|H. Richard Niebuhr|
Diana Butler Bass has a very interesting piece at the Huffington Post on how the Niebuhr brothers, Reinhold and H. Richard, might have responded to the crisis in Syria if they were alive today. You may recall that Barack Obama is on record saying that Reinhold Niebuhr is one of his favorite philosophers.
Here is a taste of Bass’s piece:
Reinhold Niebuhr, whose career spanned the mid-twentieth century, was an influential theologian when public theology mattered to a largely Protestant church-going population. Niebuhr taught at New York’s Union Theological Seminary and articulated a theological and political position known as Christian Realism. In 1932, his most famous book, Moral Man and Immoral Society, argued that when collective powers (such as a tyrannical state) harm the weak, then other states (especially states indebted to Christian religion) can or must use force to combat them.
When it comes to Syria, President Obama seems to be channeling Reinhold Niebuhr as he presses for U.S. military action to punish the atrocity of a nation gassing its own citizens. Syrian violence must be met with forceful coercion from moral nations, and America must use its military power toward the ethical goal of eliminating chemical weapons. This echoes Niebuhr’s assertion, “As long as the world of man remains a place where nature and God, the real and the ideal, meet, human progress will depend upon the judicious use of the forces of nature in the service of the ideal.” Thus, violence is justified to end violence.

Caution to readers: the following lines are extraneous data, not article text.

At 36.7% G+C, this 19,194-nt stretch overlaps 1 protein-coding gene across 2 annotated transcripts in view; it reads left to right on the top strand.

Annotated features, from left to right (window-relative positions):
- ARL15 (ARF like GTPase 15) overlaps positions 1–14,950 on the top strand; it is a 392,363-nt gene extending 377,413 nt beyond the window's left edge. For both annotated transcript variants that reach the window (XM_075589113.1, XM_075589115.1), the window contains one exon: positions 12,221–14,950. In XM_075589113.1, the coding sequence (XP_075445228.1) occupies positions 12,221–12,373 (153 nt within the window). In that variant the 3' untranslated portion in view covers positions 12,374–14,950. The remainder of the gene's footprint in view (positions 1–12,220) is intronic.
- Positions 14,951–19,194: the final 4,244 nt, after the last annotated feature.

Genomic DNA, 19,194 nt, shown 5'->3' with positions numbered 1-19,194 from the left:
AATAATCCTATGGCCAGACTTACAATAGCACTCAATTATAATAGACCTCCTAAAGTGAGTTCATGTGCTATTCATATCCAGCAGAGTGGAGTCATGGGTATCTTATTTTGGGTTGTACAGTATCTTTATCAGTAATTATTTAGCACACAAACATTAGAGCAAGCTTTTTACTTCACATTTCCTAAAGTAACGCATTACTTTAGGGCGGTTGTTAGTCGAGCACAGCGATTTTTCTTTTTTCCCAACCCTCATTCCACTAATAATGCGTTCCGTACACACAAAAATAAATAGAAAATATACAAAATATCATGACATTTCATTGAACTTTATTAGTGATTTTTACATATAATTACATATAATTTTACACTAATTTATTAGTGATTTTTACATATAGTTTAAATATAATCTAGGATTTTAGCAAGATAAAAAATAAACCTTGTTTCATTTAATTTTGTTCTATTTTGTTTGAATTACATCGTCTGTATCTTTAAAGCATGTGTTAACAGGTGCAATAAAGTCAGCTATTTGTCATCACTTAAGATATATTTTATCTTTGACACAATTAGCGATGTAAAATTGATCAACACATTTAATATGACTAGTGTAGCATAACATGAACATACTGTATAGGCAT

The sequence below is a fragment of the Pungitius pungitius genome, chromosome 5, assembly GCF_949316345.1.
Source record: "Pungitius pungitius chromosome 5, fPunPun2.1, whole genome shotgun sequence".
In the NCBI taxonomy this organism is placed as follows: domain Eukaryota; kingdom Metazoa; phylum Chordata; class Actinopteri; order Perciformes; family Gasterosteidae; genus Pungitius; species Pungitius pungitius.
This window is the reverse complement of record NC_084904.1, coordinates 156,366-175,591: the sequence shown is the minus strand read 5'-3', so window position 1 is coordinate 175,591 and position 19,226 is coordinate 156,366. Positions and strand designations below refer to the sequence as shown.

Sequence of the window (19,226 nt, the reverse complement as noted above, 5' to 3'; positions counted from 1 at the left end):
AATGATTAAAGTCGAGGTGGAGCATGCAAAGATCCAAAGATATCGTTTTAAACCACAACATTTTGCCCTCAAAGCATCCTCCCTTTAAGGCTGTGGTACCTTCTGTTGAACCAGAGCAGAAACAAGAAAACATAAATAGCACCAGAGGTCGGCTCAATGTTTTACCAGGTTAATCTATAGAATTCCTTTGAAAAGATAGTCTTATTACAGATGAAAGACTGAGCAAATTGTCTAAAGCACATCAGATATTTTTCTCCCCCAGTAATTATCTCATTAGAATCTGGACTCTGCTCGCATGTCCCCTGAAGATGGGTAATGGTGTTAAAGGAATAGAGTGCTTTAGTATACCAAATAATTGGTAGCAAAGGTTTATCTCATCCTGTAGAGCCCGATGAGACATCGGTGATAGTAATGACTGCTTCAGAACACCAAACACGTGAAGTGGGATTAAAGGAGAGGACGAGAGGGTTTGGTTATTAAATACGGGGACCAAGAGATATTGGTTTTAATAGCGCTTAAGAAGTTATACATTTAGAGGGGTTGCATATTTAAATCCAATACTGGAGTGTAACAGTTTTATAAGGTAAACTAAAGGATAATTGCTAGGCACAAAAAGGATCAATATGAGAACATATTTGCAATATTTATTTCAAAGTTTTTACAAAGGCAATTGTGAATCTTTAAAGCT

If President Obama had fully followed Reinhold Niebuhr, the strike would have surely commenced by now. However, something odd happened on the way to retaliation — a pause. To talk, argue, reflect, and vote? Our politics-obsessed culture depicts this as waffling or weakness or presidential second thoughts based on bad polling numbers.
But what if something else is at work?
There was another Niebuhr, Reinhold’s younger brother H. Richard, who taught at Yale. In 1932, the year Moral Man was published, the two brothers held a debate in the pages of the Christian Century on an important political question of the day — whether or not the United States should intervene on behalf of China in light of atrocities inflicted on them by a Japanese invasion.
The elder Niebuhr argued to “dissuade Japan from her military venture” by whatever means necessary. Contra his brother, H. Richard Niebuhr suggested that doing nothing was the way toward peace. H. Richard outlined a theology of moral “inactivity.” Against the rush of events, an ethical nation must reflect upon the causes of the problem, form potential courses of action, and discern self-interest in the conflict — all within a framework of God’s intentions in history. This constructive inactivity is the moral opposite of immediate reaction, a response akin to what H. Richard compared to an angry parent who corrects bad behavior with a “verbal, physical, or economic spanking.” Unlike his brother, H. Richard thought that violence could not be reconciled with any sort of meaningful faith or “radical trust” in God.
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